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I have less stress in my life. Can I stop taking antidepressants?

The question: I have suffered for many years with suicidal depression, which I've controlled with antidepressants. I have retired from a very stressful job and moved to a more peaceful community. I would like to discontinue the antidepressants as they have unpleasant side effects, but my husband fears my suicidal depression will return. I don't know what originally caused my depression (I'm hoping it was my preretirement life). Do you think it would be possible to wean off the medication?

The answer: For most people, clinical depression (or major depressive disorder) is the result of a complex interplay of multiple factors: genetic predisposition, early childhood experiences, life events, personality, current stressors, and existing social supports. The way we think about the world (our thoughts, or cognitions) and they way we cope with stress (our actions and behaviours) also play an important role in whether – and to what degree – we will manifest the emotional state of depression.

There is little empirical support for the predominant view that depression is exclusively caused by a biochemical imbalance.

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This does not mean that biochemistry does not play a role. In fact, there are particular biochemical changes associated with depression: serotonin, dopamine, and norepinephrine are the neurotransmitters strongly implicated in depression. There is also evidence that other hormones such as glucocorticoids and thyroid hormones play an important role.

For some people, antidepressant medications – which operate on one or more of the brain chemicals – will improve the subjective state of depression, as well as the associated physiological symptoms such as sleep or changes in appetite. Individuals who receive other types of evidence-based, non-pharmacological treatments such as cognitive behavioural therapies will demonstrate positive changes in their biochemistry as their depression lifts. So, there is a correlation between depression and biochemistry, but not necessarily a clear, unidirectional causal relationship.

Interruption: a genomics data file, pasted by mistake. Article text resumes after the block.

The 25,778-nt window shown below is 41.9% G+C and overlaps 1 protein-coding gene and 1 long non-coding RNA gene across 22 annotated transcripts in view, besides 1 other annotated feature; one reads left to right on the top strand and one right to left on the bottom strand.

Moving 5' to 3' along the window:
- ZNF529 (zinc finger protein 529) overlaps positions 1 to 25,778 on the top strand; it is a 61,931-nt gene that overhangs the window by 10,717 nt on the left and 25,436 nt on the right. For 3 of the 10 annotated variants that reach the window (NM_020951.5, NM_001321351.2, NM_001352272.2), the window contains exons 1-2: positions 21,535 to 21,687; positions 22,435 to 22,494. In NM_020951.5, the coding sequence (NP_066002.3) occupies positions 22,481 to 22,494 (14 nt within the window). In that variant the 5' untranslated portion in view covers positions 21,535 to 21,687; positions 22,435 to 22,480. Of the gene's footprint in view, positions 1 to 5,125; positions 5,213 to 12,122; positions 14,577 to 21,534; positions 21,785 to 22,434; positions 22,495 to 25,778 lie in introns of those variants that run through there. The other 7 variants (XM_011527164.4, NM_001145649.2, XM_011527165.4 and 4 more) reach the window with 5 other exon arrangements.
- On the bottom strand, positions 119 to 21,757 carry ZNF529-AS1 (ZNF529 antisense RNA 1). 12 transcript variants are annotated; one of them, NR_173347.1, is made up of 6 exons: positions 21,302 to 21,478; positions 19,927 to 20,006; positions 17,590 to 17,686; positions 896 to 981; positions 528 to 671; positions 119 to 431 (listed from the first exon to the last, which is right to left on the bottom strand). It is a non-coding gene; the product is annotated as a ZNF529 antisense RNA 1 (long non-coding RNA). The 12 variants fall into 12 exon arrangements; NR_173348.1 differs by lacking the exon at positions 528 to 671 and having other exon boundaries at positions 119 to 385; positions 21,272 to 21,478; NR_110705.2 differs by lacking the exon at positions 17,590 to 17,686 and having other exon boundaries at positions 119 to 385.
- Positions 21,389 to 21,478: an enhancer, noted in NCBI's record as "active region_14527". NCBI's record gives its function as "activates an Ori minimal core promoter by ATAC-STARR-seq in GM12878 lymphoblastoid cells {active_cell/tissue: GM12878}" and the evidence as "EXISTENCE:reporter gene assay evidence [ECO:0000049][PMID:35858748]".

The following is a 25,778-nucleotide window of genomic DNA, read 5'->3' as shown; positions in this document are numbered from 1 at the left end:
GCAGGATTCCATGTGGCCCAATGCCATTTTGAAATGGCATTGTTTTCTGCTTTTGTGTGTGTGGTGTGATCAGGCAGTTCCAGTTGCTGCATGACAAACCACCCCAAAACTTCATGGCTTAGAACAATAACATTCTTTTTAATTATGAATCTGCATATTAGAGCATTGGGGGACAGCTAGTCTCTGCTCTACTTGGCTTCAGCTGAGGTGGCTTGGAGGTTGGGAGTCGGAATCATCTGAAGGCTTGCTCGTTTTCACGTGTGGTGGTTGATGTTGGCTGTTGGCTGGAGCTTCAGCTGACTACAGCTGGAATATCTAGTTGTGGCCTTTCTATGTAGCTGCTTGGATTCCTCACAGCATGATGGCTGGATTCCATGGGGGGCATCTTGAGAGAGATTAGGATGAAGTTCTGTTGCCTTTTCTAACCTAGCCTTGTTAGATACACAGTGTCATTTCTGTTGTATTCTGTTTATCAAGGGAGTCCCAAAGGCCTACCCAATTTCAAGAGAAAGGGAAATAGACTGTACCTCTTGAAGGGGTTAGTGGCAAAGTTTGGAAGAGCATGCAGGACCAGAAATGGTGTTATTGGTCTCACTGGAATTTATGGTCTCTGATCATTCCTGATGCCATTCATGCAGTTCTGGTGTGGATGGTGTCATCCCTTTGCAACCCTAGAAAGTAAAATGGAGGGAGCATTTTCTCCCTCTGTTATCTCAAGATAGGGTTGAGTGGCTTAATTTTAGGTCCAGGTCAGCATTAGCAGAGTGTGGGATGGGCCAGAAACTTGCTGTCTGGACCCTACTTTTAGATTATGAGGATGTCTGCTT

Lifetime reliance on antidepressants is not necessary for a large percentage of patients. In fact, an extended duration of time during which mood is consistently stable, combined with significant changes in psychosocial circumstances as you have described, is often an indication that antidepressant dosages can be reduced, if not eliminated altogether. It is important to underscore that any reduction of medications should be done in close consultation with a physician so that side effects of both the reduction in medication, as well as close monitoring of suicidality and other symptoms can be conducted.

As you wean off the medication, you should also enlist the support of a mental health professional who can offer insights into the psychosocial factors that played a contributing or exacerbating role for you. He or she can also help build a depression/suicide relapse prevention plan for you. I would strongly recommend involving your husband in the process both so that he can support you and feel confident about your treatment plan moving forward.

Dr. Joti Samra, R.Psych., is a clinical psychologist and organizational & media consultant. She is the host of OWN: Oprah Winfrey Network's Million Dollar Neighbourhood and is the psychological consultant to CITY-TV's The Bachelor Canada. Her website is and she can be followed @drjotisamra .

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